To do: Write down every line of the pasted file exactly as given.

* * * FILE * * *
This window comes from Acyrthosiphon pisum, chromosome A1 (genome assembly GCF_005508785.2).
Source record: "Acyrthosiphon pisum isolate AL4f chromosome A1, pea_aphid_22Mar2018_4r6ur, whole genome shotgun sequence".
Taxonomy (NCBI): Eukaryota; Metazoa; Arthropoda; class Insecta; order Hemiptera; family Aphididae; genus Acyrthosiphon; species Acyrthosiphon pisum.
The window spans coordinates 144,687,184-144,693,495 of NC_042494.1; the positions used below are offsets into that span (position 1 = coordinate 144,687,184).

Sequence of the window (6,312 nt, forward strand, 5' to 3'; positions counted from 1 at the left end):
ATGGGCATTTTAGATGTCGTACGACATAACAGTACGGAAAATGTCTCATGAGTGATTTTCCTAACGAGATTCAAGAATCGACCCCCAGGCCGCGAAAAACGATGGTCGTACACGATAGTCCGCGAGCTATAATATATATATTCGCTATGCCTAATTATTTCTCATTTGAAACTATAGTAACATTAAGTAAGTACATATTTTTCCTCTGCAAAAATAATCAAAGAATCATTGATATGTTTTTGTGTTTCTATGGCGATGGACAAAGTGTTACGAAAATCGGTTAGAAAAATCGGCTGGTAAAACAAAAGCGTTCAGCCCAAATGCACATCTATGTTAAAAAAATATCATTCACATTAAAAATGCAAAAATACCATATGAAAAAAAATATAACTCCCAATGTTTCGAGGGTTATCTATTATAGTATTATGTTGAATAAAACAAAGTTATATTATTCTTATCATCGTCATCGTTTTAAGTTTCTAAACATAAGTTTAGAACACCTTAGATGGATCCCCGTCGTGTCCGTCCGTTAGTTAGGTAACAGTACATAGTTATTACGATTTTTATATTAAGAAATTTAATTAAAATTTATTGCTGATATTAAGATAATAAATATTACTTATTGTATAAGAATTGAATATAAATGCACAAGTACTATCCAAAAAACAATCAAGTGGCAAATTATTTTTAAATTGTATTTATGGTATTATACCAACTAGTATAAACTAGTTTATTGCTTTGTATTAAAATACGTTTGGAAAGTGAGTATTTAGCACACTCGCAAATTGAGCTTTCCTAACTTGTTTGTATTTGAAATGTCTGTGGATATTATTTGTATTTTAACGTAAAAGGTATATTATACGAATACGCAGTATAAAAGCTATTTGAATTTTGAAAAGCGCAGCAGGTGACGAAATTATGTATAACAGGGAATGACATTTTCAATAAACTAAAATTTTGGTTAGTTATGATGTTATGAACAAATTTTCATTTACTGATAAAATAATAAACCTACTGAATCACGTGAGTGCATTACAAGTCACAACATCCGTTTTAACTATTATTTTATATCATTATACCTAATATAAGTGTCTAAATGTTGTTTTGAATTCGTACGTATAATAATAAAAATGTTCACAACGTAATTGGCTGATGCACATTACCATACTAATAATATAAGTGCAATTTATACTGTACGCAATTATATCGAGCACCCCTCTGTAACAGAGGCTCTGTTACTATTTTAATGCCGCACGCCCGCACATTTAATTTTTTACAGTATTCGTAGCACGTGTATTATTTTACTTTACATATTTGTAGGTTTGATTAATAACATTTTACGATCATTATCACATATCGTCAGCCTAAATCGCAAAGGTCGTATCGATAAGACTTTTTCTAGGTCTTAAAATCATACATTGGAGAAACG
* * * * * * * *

This window comes from Acyrthosiphon pisum, chromosome A1 (genome assembly GCF_005508785.2).
Source record: "Acyrthosiphon pisum isolate AL4f chromosome A1, pea_aphid_22Mar2018_4r6ur, whole genome shotgun sequence".
Taxonomy (NCBI): Eukaryota; Metazoa; Arthropoda; class Insecta; order Hemiptera; family Aphididae; genus Acyrthosiphon; species Acyrthosiphon pisum.
The window spans coordinates 144,687,184-144,693,495 of NC_042494.1; the positions used below are offsets into that span (position 1 = coordinate 144,687,184).

Sequence of the window (6,312 nt, forward strand, 5' to 3'; positions counted from 1 at the left end):
ATGGGCATTTTAGATGTCGTACGACATAACAGTACGGAAAATGTCTCATGAGTGATTTTCCTAACGAGATTCAAGAATCGACCCCCAGGCCGCGAAAAACGATGGTCGTACACGATAGTCCGCGAGCTATAATATATATATTCGCTATGCCTAATTATTTCTCATTTGAAACTATAGTAACATTAAGTAAGTACATATTTTTCCTCTGCAAAAATAATCAAAGAATCATTGATATGTTTTTGTGTTTCTATGGCGATGGACAAAGTGTTACGAAAATCGGTTAGAAAAATCGGCTGGTAAAACAAAAGCGTTCAGCCCAAATGCACATCTATGTTAAAAAAATATCATTCACATTAAAAATGCAAAAATACCATATGAAAAAAAATATAACTCCCAATGTTTCGAGGGTTATCTATTATAGTATTATGTTGAATAAAACAAAGTTATATTATTCTTATCATCGTCATCGTTTTAAGTTTCTAAACATAAGTTTAGAACACCTTAGATGGATCCCCGTCGTGTCCGTCCGTTAGTTAGGTAACAGTACATAGTTATTACGATTTTTATATTAAGAAATTTAATTAAAATTTATTGCTGATATTAAGATAATAAATATTACTTATTGTATAAGAATTGAATATAAATGCACAAGTACTATCCAAAAAACAATCAAGTGGCAAATTATTTTTAAATTGTATTTATGGTATTATACCAACTAGTATAAACTAGTTTATTGCTTTGTATTAAAATACGTTTGGAAAGTGAGTATTTAGCACACTCGCAAATTGAGCTTTCCTAACTTGTTTGTATTTGAAATGTCTGTGGATATTATTTGTATTTTAACGTAAAAGGTATATTATACGAATACGCAGTATAAAAGCTATTTGAATTTTGAAAAGCGCAGCAGGTGACGAAATTATGTATAACAGGGAATGACATTTTCAATAAACTAAAATTTTGGTTAGTTATGATGTTATGAACAAATTTTCATTTACTGATAAAATAATAAACCTACTGAATCACGTGAGTGCATTACAAGTCACAACATCCGTTTTAACTATTATTTTATATCATTATACCTAATATAAGTGTCTAAATGTTGTTTTGAATTCGTACGTATAATAATAAAAATGTTCACAACGTAATTGGCTGATGCACATTACCATACTAATAATATAAGTGCAATTTATACTGTACGCAATTATATCGAGCACCCCTCTGTAACAGAGGCTCTGTTACTATTTTAATGCCGCACGCCCGCACATTTAATTTTTTACAGTATTCGTAGCACGTGTATTATTTTACTTTACATATTTGTAGGTTTGATTAATAACATTTTACGATCATTATCACATATCGTCAGCCTAAATCGCAAAGGTCGTATCGATAAGACTTTTTCTAGGTCTTAAAATCATACATTGGAGAAACG